a journal for the Independent Practitioners Network
Ipnosis presently has more than 2000 visitors a month A must! Regulating the Psychological Therapies From - Taxonomy to Taxidermy PCCS Books
home | archive | feedback |

Introduction to IPN - Denis Postle
from the IPN Conference Democracy and Therapeutic Practice March 31st-April1st

We are going to have an experiential event this afternoon, what we call an 'as if', 'as if you are in an IPN group', but before that, since about half the group are newcomers and roughly half are IPN participants, I thought that for the newcomers I'd set some context, give some background.

I'm going to speak from two positions, the first of which is my enthusiasm. And secondly I'll give some specifics about IPN.

First, to speak from my enthusiasm for IPN. I am an IPN enthusiast, it has been one of the great delights of my life in the last ten years, an extraordinary thing, to be in a community, a national community of people who are in touch but who are not in each other's pockets. And to be in a small group of seven people who have increasingly got to know each other intimately and yet who can speak the unspeakable if they need to, and do so from time to time, plus giving support and challenge from a group that meets every five or six weeks for half a day.

So I'm an enthusiast and I want to start from that point.

For a long time I had an ambition, how could spirituality, psychology and politics be somehow put in the same place? So that for me, leaving aside the rest of the world... how could they be not just something to be wondered about, not just ideas out there, how could they be integrated into the life? And one of the things that came out of my participation in IPN was the notion, that the integrating factor is love. Love is the factor that integrates those things. Not just love as an idea but living-from-love. Finding ways of living-from-love. Love being defined as: seeking the flourishing of others. Mutual flourishing - in the light of my flourishing, our flourishing. This is a life task, as I think you'll appreciate, something that we take on.

As I continued with this notion of living from love, it became clear to me that IPN is working-from-love. There are various versions of this, and of course we all fall off the perch from time to time and have to find ways of getting back onto it. But IPN is a way of working-from-love.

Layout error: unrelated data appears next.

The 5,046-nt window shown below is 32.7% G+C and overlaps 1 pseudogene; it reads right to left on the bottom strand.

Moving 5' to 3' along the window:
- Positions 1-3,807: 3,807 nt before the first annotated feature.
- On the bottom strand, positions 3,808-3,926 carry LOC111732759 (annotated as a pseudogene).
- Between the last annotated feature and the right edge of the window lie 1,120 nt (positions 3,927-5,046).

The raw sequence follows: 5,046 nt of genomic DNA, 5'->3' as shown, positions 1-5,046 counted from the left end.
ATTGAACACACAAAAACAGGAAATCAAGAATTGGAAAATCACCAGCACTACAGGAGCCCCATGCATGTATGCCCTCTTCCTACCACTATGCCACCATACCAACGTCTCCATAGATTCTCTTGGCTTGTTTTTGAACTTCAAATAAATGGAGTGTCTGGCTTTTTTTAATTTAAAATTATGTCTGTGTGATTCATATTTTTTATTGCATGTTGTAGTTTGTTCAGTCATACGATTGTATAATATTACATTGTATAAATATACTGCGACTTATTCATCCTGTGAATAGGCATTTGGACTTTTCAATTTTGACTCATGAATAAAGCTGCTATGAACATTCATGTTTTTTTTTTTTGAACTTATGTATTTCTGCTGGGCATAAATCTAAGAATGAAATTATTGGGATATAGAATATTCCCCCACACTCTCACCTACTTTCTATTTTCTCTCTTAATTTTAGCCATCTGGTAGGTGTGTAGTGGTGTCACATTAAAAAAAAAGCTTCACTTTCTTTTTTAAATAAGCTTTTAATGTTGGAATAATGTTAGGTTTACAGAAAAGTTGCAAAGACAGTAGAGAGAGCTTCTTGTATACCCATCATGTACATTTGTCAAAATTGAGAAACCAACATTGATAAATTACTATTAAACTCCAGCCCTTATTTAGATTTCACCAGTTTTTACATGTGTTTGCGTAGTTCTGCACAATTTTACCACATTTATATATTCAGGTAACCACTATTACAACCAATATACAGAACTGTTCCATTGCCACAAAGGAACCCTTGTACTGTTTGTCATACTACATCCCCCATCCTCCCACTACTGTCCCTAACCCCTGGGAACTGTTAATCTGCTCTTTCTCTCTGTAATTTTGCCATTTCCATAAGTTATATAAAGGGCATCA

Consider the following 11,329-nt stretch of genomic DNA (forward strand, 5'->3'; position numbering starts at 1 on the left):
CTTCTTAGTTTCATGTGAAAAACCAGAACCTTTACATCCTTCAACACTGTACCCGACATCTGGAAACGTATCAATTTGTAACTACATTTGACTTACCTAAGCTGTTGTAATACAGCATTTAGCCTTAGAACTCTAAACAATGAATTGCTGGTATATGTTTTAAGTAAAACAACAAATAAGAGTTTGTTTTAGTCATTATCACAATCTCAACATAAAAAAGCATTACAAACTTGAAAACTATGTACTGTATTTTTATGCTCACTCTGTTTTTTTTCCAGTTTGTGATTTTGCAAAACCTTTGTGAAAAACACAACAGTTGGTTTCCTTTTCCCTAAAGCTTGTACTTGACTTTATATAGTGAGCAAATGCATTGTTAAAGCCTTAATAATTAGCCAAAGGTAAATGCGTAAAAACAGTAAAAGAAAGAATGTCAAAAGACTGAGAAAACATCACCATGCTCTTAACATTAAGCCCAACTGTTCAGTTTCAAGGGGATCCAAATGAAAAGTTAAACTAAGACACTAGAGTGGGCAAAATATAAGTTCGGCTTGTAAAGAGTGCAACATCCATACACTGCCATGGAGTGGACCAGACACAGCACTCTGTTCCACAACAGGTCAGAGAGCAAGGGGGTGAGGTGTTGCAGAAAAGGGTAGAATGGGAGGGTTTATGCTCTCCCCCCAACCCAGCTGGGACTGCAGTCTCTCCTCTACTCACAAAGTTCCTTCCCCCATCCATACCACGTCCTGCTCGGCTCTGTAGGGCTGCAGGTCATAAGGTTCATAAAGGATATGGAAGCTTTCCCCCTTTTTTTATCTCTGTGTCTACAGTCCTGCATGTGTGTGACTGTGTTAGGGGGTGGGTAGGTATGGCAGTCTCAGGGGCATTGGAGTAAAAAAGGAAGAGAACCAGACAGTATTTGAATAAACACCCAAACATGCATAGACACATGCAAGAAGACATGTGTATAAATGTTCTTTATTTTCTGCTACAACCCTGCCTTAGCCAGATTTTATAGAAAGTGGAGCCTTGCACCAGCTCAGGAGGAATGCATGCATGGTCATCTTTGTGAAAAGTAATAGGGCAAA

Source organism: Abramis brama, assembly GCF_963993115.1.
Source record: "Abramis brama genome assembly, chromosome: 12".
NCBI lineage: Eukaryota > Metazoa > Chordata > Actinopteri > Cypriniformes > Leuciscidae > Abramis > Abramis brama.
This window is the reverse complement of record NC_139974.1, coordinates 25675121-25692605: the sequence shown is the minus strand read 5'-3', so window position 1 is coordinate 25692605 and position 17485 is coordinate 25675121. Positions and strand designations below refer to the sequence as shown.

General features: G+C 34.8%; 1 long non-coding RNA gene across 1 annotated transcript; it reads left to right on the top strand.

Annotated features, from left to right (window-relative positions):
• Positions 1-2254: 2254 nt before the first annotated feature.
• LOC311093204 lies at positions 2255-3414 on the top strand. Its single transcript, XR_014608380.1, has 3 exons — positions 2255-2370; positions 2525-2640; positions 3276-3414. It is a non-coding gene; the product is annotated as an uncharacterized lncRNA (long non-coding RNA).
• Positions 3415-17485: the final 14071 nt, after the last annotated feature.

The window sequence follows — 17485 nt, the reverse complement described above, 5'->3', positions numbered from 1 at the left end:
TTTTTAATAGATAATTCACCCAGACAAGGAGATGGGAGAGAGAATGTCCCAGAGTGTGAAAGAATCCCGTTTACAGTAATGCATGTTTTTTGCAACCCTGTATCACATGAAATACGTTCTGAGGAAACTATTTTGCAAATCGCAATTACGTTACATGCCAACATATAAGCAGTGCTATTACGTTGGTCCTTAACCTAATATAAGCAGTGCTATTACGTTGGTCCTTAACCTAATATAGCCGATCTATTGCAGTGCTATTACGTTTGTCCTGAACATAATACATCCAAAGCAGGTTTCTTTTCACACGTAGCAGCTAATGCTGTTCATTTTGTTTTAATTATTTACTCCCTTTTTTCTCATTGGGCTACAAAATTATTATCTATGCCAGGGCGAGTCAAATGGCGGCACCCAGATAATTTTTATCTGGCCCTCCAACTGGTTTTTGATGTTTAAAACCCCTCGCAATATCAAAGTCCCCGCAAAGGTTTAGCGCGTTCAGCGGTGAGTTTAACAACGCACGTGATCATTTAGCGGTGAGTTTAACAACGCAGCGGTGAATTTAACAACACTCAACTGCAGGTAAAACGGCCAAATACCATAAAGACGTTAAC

So that's the first of my three enthusiasms. Now the thing about living-from-love is of course it could be just a wishy washy notion, all very nice, a life style form. It needs to be grounded in something specific and practical, and where these three things (spirituality, politics and psychology) came together was through my twenty years of connection with the practice of Action Research, in particular the variant of it that some people may know, Cooperative Inquiry.

Cooperative Inquiry is a way of doing research, serious, rigorous, entirely adequate research, with people, as opposed to the research, which as far as I can see is done most of the time, research on people. It's participatory research. There are various other names for it that people use but the cooperative inquiry way of handling it is the one I know well.

Cooperative inquiry grounds living-from-love through an iterative, recurring cycle of checking out whether we are following the initial intentions and asking, what are we avoiding? What might be missing here? What's overheating? What's being neglected? Etc etc.

It might seem surprising to some of the IPN people here but I see IPN, the whole of IPN, as Action Research, a huge action research event. It's a form of research the outcome of which is accountability. Cooperative inquiry doesn't necessarily produce papers or articles that you can put on your Research Assessment Exercise, but rather, often quite unpredictably, it focuses on outcomes that the participants are seeking. In that sense IPN is a form of cooperative enquiry devoted to continuing civic accountability.

But as we heard this morning, as soon as we get into practical cooperation, you are brought up against power and to some extent politics. How is power shared, or not shared? Who holds it, who gives it away? And that's been the third of my enthusiasms, IPN is a piece of politics, IPN is intrinsically political, in the sense that everywhere in IPN people are aware of the distribution of power, of whether and how power is being held, where it is being given away, where it is being abused. Are we trying to insist? Are we insisting on something, or are we looking for something to happen, to connect, to unfold?